"Recruiters must ensure their branding is authentic and aligned with the actual work environment," explains Jo. She added that by tailoring messaging to highlight career development opportunities, sustainability initiatives, diversity efforts, and flexible work options, recruiters can effectively stand out amidst the clamour of peak hiring season.
She continued: “Given the competitive job market, successful recruiters are also differentiating themselves through direct approaches. Rather than advertising roles widely, we directly contact potential candidates.”
Kim Farrell, Director of YourWavelength, agreed employer branding was key to attracting the right candidates.
He said: “Successful recruiters prioritise authentic employer branding that genuinely reflects their company culture. To avoid falling into the trap of creating gimmicky branding, recruiters must ensure their branding is authentic and aligned with the actual work environment.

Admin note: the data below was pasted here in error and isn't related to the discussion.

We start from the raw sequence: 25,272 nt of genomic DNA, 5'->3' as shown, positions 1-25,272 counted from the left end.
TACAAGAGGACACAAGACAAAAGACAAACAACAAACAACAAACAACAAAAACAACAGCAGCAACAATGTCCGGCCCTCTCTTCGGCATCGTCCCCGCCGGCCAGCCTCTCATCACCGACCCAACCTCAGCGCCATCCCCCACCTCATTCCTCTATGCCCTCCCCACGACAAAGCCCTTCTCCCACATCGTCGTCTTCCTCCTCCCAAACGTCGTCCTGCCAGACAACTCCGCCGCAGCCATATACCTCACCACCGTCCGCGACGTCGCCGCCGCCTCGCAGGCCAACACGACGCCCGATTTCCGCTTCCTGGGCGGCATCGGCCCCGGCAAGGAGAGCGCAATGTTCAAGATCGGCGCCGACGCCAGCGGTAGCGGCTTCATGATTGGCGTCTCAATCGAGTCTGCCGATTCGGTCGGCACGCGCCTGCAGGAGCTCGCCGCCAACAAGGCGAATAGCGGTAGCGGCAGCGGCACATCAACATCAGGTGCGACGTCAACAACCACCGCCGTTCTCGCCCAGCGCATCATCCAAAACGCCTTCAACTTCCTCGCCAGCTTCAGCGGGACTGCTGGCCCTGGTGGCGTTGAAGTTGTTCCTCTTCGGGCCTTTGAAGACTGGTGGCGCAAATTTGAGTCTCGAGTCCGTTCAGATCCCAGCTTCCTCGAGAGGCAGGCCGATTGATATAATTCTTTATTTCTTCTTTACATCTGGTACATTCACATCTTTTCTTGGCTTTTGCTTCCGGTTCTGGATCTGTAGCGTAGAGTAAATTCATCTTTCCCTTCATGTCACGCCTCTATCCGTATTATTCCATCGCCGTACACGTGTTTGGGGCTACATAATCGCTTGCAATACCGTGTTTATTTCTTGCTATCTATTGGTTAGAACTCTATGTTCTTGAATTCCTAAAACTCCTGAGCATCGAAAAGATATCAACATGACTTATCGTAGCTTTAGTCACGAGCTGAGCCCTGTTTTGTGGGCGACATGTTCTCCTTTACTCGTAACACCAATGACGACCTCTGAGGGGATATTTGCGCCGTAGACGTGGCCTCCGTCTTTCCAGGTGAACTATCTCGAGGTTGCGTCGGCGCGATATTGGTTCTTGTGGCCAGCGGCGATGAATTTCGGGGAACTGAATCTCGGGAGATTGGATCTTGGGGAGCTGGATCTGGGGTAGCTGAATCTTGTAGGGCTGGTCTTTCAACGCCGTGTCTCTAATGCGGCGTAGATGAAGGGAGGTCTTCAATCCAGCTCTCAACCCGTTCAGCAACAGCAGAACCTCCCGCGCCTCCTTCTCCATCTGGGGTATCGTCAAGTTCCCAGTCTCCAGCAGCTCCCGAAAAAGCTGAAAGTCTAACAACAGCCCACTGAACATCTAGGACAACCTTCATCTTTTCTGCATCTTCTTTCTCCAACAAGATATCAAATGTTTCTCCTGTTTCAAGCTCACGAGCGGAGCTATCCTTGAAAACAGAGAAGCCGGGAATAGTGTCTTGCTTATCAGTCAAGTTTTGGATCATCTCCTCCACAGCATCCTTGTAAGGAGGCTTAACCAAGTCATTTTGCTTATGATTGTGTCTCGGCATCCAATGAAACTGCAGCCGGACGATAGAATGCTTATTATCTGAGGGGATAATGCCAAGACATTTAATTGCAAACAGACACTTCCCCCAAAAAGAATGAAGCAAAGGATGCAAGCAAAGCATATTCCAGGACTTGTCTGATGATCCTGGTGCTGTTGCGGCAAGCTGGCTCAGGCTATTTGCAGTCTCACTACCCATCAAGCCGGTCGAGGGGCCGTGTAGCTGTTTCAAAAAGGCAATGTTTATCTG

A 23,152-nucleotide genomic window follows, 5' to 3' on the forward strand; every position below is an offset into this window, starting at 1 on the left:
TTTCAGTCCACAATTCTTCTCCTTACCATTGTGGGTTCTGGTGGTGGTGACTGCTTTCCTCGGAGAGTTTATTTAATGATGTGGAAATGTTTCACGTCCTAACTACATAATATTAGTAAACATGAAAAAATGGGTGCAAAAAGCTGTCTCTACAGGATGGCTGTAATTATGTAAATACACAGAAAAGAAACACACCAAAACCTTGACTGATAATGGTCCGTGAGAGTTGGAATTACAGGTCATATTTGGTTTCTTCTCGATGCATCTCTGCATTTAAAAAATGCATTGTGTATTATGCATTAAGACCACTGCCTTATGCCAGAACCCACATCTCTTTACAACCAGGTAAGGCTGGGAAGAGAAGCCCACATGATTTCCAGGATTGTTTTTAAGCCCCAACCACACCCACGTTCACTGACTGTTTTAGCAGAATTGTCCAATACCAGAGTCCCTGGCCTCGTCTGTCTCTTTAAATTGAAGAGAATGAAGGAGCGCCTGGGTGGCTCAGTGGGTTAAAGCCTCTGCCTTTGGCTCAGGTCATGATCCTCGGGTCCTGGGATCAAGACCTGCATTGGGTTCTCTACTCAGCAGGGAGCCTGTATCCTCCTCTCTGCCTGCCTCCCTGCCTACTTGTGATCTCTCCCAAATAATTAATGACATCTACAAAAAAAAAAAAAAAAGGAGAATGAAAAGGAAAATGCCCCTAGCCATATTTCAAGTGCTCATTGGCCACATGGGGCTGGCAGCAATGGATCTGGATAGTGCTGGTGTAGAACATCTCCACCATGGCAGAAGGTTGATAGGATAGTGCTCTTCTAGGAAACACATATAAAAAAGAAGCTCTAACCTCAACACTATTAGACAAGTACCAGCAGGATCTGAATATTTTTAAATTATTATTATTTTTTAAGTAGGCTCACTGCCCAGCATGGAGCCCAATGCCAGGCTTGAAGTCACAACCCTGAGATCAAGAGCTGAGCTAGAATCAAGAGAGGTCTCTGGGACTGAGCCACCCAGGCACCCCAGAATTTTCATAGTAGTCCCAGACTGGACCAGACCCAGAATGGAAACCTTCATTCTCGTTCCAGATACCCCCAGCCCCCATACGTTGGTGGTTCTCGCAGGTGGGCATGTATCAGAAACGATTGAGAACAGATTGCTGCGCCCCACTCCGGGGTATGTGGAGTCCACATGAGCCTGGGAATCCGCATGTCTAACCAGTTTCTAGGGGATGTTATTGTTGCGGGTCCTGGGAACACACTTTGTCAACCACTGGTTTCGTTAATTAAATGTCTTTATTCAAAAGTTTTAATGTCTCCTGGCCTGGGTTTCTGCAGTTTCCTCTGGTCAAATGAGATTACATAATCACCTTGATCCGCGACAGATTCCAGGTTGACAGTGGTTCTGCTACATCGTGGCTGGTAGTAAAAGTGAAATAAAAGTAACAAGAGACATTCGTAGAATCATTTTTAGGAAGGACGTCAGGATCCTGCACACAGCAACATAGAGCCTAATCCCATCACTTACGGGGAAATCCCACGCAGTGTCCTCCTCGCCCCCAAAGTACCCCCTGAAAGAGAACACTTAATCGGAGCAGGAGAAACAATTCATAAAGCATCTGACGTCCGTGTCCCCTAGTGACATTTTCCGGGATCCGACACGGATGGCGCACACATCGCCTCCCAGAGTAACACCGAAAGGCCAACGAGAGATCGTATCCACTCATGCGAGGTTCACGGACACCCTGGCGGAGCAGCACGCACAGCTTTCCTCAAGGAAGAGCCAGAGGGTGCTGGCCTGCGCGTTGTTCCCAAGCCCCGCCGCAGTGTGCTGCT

“You can highlight career development opportunities, environmental sustainability initiatives, diversity and inclusion efforts, and flexible work options. By tailoring the messaging to resonate with the target audience, recruiters can effectively stand out and attract candidates who align with the company's values and mission.”
Danni said that for her clients incentives such as workplace travel and free on-site meals can help boost retention.
She said: “It’s boots on the ground if I’m honest. We're very much about the people and tapping into how workers feel in that working environment. A lot of it is around like freebies - like free hot meals. Especially with the cost of living, having a meal at work also means that your bills at home aren't going to be as high. It’s about talking to the workers to see what they would find most valuable.”